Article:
News
11.10.2011
Opa! WTC
Greek Orthodox Church back and forth and back.
Aerial view of the planned St. Nicholas Greek Orthodox Church at the World Trade Center.
Courtesy Koutsomitis Architects

Under significant pressure from Governor Cuomo, the Port Authority will allow St. Nicholas Greek Orthodox Church to rebuild their destroyed church on a World Trade Center site. An earlier deal had the state giving the church $20 million to rebuild while the Port invested $40 million in a blast-proof platform for the building over a new vehicle security center beneath. That deal moved the church up the street from their old location at 155 Cedar Street and onto a 4,100 square foot site at the corner of Greenwich and Liberty streets. Under the new agreement the church will stay on Liberty Street and the Port will build a $25 million platform, with the church raising its own funds to rebuild.




The Bereavement Center (top). A site plan (above).
 
 

From 2003 to 2008, the church worked with the Port to develop the Liberty Street site. But as the church’s ambitions grew from the original 1,200-square-foot chapel to a community center of more than 6,000 square feet, the Port pulled out. The church in turn forced the agency’s hand with a lawsuit that was just about to go to court when the governor stepped in.

For their part, church officials say they were more than cooperative all along. “Whenever they asked us to move we moved,” said Nicholas Koutsomitis, architect for the proposed church. “We always looked at the bigger picture, we did that for eight years.”

Unlike the proposal for a mosque a block away, there remains substantial support for the church to rebuild on the WTC site. “I think that the issue with the mosque in a way saved the church from eminent domain,” said Koutsomitis. Donations to rebuild began pouring in immediately after the attacks. Despite the importance of the overarching World Trade project, using eminent domain to remove the tiny church with its congregation of 70 families probably wouldn’t have played out well in the press.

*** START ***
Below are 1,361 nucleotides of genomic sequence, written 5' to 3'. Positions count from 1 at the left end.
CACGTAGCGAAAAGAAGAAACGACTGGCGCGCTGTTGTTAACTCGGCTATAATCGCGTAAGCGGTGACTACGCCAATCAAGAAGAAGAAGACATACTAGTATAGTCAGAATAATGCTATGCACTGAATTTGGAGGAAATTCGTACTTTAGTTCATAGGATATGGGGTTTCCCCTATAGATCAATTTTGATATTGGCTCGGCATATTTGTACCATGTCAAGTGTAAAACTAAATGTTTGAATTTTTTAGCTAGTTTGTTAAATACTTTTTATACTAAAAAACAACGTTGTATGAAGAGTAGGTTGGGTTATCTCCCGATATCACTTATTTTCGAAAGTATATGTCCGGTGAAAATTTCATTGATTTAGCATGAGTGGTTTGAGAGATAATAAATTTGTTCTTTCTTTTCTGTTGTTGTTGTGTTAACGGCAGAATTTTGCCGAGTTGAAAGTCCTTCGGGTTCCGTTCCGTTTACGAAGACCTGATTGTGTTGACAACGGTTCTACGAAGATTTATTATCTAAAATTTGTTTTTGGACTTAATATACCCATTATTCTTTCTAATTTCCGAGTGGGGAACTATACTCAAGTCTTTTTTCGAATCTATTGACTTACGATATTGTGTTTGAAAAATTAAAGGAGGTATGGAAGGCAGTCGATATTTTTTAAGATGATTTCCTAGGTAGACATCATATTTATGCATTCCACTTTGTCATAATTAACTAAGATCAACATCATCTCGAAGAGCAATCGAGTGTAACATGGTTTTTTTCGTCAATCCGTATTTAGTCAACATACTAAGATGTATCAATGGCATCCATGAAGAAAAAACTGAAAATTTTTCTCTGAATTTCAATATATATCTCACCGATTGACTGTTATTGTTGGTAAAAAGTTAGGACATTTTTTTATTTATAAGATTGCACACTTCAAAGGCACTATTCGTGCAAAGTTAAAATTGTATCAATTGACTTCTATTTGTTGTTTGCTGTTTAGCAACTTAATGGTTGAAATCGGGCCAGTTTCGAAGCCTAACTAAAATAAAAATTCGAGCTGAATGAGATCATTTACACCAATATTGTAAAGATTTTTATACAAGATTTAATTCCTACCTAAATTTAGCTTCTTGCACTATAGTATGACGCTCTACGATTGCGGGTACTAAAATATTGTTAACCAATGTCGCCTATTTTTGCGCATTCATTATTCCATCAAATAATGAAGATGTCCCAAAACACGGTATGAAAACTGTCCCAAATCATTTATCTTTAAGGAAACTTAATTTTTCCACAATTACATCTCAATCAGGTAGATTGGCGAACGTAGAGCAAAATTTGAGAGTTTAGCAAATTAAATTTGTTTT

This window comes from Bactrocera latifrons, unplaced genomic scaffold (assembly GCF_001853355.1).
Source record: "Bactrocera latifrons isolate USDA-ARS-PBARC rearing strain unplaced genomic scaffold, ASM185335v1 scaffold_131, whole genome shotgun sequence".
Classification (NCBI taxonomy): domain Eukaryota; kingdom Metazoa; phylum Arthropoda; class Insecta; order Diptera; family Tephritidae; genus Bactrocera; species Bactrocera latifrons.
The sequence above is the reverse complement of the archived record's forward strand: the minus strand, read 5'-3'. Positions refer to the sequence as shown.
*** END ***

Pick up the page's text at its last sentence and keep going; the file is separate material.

Father Mark Arey said there are two words to describe the new deal. “Win, win!” he exclaimed. Arey, the spokesperson for the Greek Archdiocese in America, said the agreement signed in Governor Cuomo’s Manhattan office between archdiocesan council vice-chair Michael Jaharis and the Port Authority's soon-to-be-departing-director Chris Ward would not cause the state financial hardship or delay construction.

Throughout the planning and the lawsuit Koutsomitis said his architecture office acted as a clearinghouse for all aspects of the negotiations. “It’s very rare, but it’s a special relationship with the client group,” explained Koutsomitis of the combination design, legal, and financial team.

Currently there is no final design, the architect said, but it will be clearly identified as an Eastern Orthodox church. While the old St. Nicholas contrasted with Yamasaki’s twin towers, the new church will play off the new buildings, the architect said, describing the new structure as a transparent “cube that’s floating on air.” If the current schedule holds, the church could open its doors by 2014.

Tom Stoelker